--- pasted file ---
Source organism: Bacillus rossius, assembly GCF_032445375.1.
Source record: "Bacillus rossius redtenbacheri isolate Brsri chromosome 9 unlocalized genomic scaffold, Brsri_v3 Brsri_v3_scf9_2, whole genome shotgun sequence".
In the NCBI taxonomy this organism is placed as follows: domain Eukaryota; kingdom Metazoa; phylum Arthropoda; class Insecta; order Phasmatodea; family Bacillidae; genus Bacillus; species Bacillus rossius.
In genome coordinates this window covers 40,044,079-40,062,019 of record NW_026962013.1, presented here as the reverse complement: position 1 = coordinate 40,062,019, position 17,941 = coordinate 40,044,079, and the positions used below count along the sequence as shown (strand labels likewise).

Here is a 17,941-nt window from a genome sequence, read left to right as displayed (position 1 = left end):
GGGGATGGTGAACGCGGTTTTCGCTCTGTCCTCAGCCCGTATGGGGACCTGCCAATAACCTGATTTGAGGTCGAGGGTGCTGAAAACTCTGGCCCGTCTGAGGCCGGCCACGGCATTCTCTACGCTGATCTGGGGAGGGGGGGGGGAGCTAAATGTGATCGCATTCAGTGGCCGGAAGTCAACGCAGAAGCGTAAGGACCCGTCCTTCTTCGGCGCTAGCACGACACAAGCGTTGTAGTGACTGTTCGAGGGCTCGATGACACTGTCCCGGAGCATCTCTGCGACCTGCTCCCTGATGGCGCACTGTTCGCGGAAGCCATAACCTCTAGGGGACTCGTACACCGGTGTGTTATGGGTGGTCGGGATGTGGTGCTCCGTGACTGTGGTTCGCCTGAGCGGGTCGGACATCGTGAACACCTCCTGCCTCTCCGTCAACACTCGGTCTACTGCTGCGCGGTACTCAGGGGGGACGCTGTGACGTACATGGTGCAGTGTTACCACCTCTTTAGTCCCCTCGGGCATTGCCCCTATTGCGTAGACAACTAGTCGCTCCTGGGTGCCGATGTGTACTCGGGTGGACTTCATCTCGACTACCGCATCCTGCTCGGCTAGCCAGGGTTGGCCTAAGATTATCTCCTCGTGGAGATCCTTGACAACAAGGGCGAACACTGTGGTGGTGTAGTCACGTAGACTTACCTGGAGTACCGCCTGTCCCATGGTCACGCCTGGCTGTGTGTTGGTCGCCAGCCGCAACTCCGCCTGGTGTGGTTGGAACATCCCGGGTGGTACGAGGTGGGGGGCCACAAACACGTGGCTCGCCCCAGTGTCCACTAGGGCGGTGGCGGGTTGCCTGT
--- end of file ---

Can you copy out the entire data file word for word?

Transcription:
Source organism: Bacillus rossius, assembly GCF_032445375.1.
Source record: "Bacillus rossius redtenbacheri isolate Brsri chromosome 9 unlocalized genomic scaffold, Brsri_v3 Brsri_v3_scf9_2, whole genome shotgun sequence".
In the NCBI taxonomy this organism is placed as follows: domain Eukaryota; kingdom Metazoa; phylum Arthropoda; class Insecta; order Phasmatodea; family Bacillidae; genus Bacillus; species Bacillus rossius.
In genome coordinates this window covers 40,044,079-40,062,019 of record NW_026962013.1, presented here as the reverse complement: position 1 = coordinate 40,062,019, position 17,941 = coordinate 40,044,079, and the positions used below count along the sequence as shown (strand labels likewise).

Here is a 17,941-nt window from a genome sequence, read left to right as displayed (position 1 = left end):
GGGGATGGTGAACGCGGTTTTCGCTCTGTCCTCAGCCCGTATGGGGACCTGCCAATAACCTGATTTGAGGTCGAGGGTGCTGAAAACTCTGGCCCGTCTGAGGCCGGCCACGGCATTCTCTACGCTGATCTGGGGAGGGGGGGGGGAGCTAAATGTGATCGCATTCAGTGGCCGGAAGTCAACGCAGAAGCGTAAGGACCCGTCCTTCTTCGGCGCTAGCACGACACAAGCGTTGTAGTGACTGTTCGAGGGCTCGATGACACTGTCCCGGAGCATCTCTGCGACCTGCTCCCTGATGGCGCACTGTTCGCGGAAGCCATAACCTCTAGGGGACTCGTACACCGGTGTGTTATGGGTGGTCGGGATGTGGTGCTCCGTGACTGTGGTTCGCCTGAGCGGGTCGGACATCGTGAACACCTCCTGCCTCTCCGTCAACACTCGGTCTACTGCTGCGCGGTACTCAGGGGGGACGCTGTGACGTACATGGTGCAGTGTTACCACCTCTTTAGTCCCCTCGGGCATTGCCCCTATTGCGTAGACAACTAGTCGCTCCTGGGTGCCGATGTGTACTCGGGTGGACTTCATCTCGACTACCGCATCCTGCTCGGCTAGCCAGGGTTGGCCTAAGATTATCTCCTCGTGGAGATCCTTGACAACAAGGGCGAACACTGTGGTGGTGTAGTCACGTAGACTTACCTGGAGTACCGCCTGTCCCATGGTCACGCCTGGCTGTGTGTTGGTCGCCAGCCGCAACTCCGCCTGGTGTGGTTGGAACATCCCGGGTGGTACGAGGTGGGGGGCCACAAACACGTGGCTCGCCCCAGTGTCCACTAGGGCGGTGGCGGGTTGCCTGT